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Tuesday, May 24, 2011

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Janusz (Jim Sturgess) leads a group of escaped prisoners
on a brutal journey in
The Way Back.

3 Stars

Though it’s certainly not the most exciting movie in recent memory, The Way Back represents accomplished filmmaking at its best. Made for just $30 million, the film looks like it cost three times that. The scenery is gorgeous, and the way the film is photographed helps you forgive some of its narrative hiccups and dead spots. Director Peter Weir is a pro, so such great work shouldn’t come as a surprise, but because the film was so overlooked last year, I thought it might be a bust. Thankfully, it’s not the case, and though I can see why many chose to ignore it, I admire its grandeur and old-fashioned, epic approach.

The film is based on a true story and follows a group of individuals who escape a Siberian prison. Led by a Polish man, Janusz (Jim Sturgess), the group includes a mysterious American (Ed Harris) and a tough-as-nails Russian (Colin Farrell). As they trek through the frigid Russian wilderness, they suffer hardship after hardship—hunger, weather, lack of supplies, distrust among the group, and a young girl (Saoirse Ronan) who tags along. Once they reach their goal, Mongolia, they’re disheartened to find it now under control of Communists, so they continue walking—this time through the desert—with slim hopes for survival.

The problem with the film is that the story, while very noble and inspiring, isn’t really all that cinematic. I thought it would be, especially with Weir at the helm, but too much of the film is just walking, walking, walking. Luckily, every time the film started to lose me, something happened that would recapture my attention—the introduction of Ronan’s character, a wrench in Janusz’ plans, a major change in scenery.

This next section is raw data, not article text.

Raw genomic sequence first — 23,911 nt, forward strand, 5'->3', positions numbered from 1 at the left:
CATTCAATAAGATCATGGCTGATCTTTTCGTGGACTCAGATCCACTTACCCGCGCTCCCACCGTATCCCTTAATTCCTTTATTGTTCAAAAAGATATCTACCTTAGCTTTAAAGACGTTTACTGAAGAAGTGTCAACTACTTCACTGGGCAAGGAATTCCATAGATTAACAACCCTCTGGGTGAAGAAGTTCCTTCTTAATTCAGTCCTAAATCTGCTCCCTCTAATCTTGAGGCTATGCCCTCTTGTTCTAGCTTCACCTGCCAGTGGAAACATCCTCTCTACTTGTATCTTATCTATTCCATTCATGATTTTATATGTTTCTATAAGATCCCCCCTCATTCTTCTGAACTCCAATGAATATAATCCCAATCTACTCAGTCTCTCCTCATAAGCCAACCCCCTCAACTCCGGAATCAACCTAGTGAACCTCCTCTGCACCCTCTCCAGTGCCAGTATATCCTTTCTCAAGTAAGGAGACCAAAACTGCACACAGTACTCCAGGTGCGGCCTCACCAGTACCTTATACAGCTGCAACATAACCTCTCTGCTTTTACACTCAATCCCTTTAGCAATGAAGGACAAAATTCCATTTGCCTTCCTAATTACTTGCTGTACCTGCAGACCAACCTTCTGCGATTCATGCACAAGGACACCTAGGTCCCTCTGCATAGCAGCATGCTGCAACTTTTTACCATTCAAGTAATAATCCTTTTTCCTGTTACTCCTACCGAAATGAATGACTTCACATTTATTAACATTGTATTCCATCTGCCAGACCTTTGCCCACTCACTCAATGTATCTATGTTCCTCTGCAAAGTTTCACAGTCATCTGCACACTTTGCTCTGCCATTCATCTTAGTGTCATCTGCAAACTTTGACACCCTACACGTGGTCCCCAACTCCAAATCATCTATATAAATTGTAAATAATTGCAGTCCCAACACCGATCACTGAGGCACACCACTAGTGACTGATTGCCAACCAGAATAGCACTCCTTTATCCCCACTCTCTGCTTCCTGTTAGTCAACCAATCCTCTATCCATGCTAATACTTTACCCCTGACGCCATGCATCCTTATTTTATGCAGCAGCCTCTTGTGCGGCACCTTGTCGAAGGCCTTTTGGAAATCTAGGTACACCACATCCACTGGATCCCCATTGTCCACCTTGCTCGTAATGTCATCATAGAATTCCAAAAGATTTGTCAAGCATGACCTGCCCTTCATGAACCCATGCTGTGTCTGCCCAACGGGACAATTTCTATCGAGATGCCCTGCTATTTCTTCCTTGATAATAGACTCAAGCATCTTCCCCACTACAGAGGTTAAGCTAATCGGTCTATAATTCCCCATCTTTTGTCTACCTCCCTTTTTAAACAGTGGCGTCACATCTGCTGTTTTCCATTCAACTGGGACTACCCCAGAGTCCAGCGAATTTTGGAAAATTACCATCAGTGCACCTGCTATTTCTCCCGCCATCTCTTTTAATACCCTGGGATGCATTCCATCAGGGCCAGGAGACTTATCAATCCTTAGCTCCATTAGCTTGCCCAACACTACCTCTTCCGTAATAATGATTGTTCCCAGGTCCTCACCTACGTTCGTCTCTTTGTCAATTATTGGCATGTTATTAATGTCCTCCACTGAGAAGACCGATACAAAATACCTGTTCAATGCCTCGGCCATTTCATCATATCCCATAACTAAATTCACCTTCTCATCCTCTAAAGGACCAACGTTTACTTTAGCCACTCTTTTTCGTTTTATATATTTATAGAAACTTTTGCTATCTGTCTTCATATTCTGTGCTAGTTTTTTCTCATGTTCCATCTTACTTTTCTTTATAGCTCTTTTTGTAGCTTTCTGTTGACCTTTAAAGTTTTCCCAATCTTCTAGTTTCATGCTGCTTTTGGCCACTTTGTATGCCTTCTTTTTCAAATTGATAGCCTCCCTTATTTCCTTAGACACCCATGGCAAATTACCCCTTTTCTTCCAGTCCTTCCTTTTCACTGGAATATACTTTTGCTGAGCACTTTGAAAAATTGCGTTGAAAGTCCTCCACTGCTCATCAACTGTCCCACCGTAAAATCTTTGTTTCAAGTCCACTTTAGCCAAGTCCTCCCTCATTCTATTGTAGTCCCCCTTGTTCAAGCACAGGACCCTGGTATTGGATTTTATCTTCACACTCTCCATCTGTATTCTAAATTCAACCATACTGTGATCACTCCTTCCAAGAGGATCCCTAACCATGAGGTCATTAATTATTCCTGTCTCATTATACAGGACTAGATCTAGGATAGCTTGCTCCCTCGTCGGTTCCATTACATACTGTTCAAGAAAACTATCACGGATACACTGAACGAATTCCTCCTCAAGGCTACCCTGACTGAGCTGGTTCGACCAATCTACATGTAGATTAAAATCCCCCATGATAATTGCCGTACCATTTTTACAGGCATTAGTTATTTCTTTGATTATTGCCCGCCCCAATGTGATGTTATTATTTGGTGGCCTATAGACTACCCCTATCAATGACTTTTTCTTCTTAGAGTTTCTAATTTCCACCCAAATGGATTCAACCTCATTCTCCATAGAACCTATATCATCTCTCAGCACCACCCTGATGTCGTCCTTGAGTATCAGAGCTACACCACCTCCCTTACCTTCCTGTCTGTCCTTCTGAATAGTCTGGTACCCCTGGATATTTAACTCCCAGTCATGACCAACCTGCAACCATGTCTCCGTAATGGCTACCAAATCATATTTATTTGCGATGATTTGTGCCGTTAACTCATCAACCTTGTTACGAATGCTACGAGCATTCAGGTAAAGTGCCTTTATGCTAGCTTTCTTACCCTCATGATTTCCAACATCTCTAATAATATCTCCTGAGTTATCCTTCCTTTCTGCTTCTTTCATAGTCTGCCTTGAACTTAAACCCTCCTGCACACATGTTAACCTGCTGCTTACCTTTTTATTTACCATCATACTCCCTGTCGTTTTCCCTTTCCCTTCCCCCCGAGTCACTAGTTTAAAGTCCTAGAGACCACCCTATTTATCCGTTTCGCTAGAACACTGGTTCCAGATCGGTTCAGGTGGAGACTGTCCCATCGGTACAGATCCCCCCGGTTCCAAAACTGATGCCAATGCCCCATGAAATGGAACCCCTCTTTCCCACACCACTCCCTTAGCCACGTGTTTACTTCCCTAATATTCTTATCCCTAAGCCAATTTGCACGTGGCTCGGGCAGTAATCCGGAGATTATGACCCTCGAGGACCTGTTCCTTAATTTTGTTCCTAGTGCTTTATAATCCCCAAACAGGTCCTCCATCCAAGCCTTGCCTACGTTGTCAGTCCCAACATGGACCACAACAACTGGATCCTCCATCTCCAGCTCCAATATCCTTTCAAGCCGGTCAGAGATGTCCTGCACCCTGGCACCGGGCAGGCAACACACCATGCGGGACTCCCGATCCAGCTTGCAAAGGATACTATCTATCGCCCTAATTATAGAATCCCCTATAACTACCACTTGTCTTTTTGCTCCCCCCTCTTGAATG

Despite the narrative issues, however, Weir’s direction can’t be discounted. The photography is magnificent, with very vivid scenery and great camera movement. I loved the kind of performances he pulled out of his actors—Harris, Farrell, and Ronan are all very good, while Sturgess is an important anchor, providing soft-spoken leadership to the group and an emotional throughline for us. We care about this journey because we want Janusz to succeed and survive.

The film ends on a high note and left me feeling more bullish on the film than I thought I would around the halfway point. It hits some seriously bum notes, but I’m glad I sought it out (especially on Blu-Ray, which makes the scenery really pop). It’s definitely not the best 2010 film I saw, and it might not stick with me for a long time, I’m glad to give it a decent recommendation.


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